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    Decoding the SPAC opportunity

    Decoding the SPAC opportunity

    Decoding the SPAC opportunity
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    By CNBCTV18.com Contributor  IST (Updated)


    While many SPACs do not advertise a specific industry or focus on an intended target, technology, media, and telecommunications (TMT) remain the most targeted industry among active SPACs.

    Special purpose acquisition companies (SPACs) have been around since the 1990s. Yet, 2020 saw more SPAC IPOs than all previous years combined and was the first year where SPAC IPOs exceeded traditional IPOs.
    The first quarter of 2021 saw a continued expansion in the number of SPACs formed. In a statement on April 8, 2021, the U.S. Securities and Exchange Commission (SEC) said: “Over the past six months, the U.S. securities markets have seen an unprecedented surge in the use and popularity of special purpose acquisition companies.”
    The graph below shows the number of SPACs that got listed in each calendar year with gross proceeds received through IPOs.
    From January 1, 2020, to March 31, 2021, 89 de-SPAC transactions have been completed, totaling over $145 billion of transaction enterprise value. An additional 117 announced de-SPAC transactions are currently pending close, 96 of which have been announced in the first quarter of 2021.
    Further, there are 433 SPACs actively seeking acquisition targets, representing over $125 billion of IPO proceeds. An additional 252 SPACs have filed for IPOs, 247 of which filed in the first quarter of 2021, demonstrating the explosive growth of the SPAC market.
    SPAC founders include a wide range of investors, from corporate entities to sports stars. Increasingly, alternative asset managers have formed SPACs as an investment vehicle of their own or as a vehicle to provide an exit route for underlying portfolio company investments.
    In other cases, the fund manager only provides an underlying portfolio company of a fund as the acquisition target for a SPAC.
    While many SPACs do not advertise a specific industry or focus on an intended target, technology, media, and telecommunications (TMT) remain the most targeted industry among active SPACs, with more than 33 percent of total active SPACs, followed by the healthcare industry.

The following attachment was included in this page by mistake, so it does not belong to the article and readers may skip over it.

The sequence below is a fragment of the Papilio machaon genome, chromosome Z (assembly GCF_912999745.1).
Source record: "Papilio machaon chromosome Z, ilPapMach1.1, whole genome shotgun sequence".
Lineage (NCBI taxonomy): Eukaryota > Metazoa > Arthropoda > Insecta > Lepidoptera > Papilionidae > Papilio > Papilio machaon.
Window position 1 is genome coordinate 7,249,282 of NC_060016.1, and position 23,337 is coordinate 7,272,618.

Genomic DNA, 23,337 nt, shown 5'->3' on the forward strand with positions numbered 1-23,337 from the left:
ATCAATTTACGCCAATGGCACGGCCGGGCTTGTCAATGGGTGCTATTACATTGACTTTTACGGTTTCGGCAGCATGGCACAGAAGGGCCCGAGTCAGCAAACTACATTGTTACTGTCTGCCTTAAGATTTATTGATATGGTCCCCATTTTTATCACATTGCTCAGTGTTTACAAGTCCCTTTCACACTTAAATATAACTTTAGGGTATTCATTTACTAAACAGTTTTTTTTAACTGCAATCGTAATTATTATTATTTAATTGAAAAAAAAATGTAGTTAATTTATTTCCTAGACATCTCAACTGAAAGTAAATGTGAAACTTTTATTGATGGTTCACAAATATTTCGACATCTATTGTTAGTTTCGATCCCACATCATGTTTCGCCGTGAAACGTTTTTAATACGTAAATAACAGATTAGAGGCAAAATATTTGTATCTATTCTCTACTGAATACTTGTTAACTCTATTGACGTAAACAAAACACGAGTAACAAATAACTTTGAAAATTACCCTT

Key de-SPAC Transactions during 2020-2021
    TMT Industry
    The largest de-SPAC deal in the TMT sector was of Skillz Inc., a San Francisco-based mobile gaming company. The transaction valued the company at $3.3 billion, reflecting a revenue multiple of 19.5x. The trading enterprise value of the company as of May 31, 2021, is $6.1 billion, almost double what it was originally transacted for.
    Some of the notable TMT transactions in 2020-2021 are as follows:
    Healthcare Industry
    Healthcare has seen a lot of traction in the last 12 months with many companies bagging sizeable deals. Cano Health, a Miami-based company, which operates healthcare centres and pharmacies, recently raised $3.5 billion with a revenue multiple of 5.9x and an earnings before interest, taxes, depreciation, and amortization (EBITDA) multiple of 72.7x.
    Some of the notable healthcare transactions are as follows:
    Financial Services Industry
    Financial services companies have been able to garner the largest of the fundraises through SPACs.
    UWM Holdings Corporation, the largest wholesale mortgage lender in the US, raised $18.1 billion at a revenue multiple of 10.5x in late 2020 and SoFi Technologies, a large consumer digital lending player, raised $7.9 billion at a revenue multiple of 21.5x in early 2021.
    Some of the notable financial services transactions in 2020-2021 are as follows:
    Hotels, Games and Leisure Industry
    The hotel, gaming and leisure industry is another industry that has been active in de-SPAC transactions. This includes companies that operate casinos, resorts, online gaming and betting, social network games, among others.
    Some of the notable transactions are as follows:
    Growing SPAC Interest in APAC and India
    Even though a SPAC’s sphere has been increasing exponentially around the world, it is still in its early days in Asia-Pacific. In Q1 2021, there were 11 APAC-focused SPACs that were set in the US as compared to 18 in 2020, and there are several more in the pipeline.
    Some of these include:
    Bridgetown Holdings Limited, focusing on targets in technology, financial services and media sectors in Southeast Asia
    Malacca Straits Acquisition Company Limited focusing on Southeast Asian conglomerates in media, food processing, renewable energy and healthcare
    SVF Investment Corp, which is part of Softbank, focusing on mobile communications technology, artificial intelligence, robotics, cloud technologies, software broadly, computational biology, semiconductors, transportation technologies, consumer internet and financial technology
    In addition, many more unicorns in APAC are looking at global listings through merging with a SPAC. Grab has announced a merger with Altimeter at a valuation of $39.6 billion. This will be the largest SPAC merger or de-SPAC transaction to date.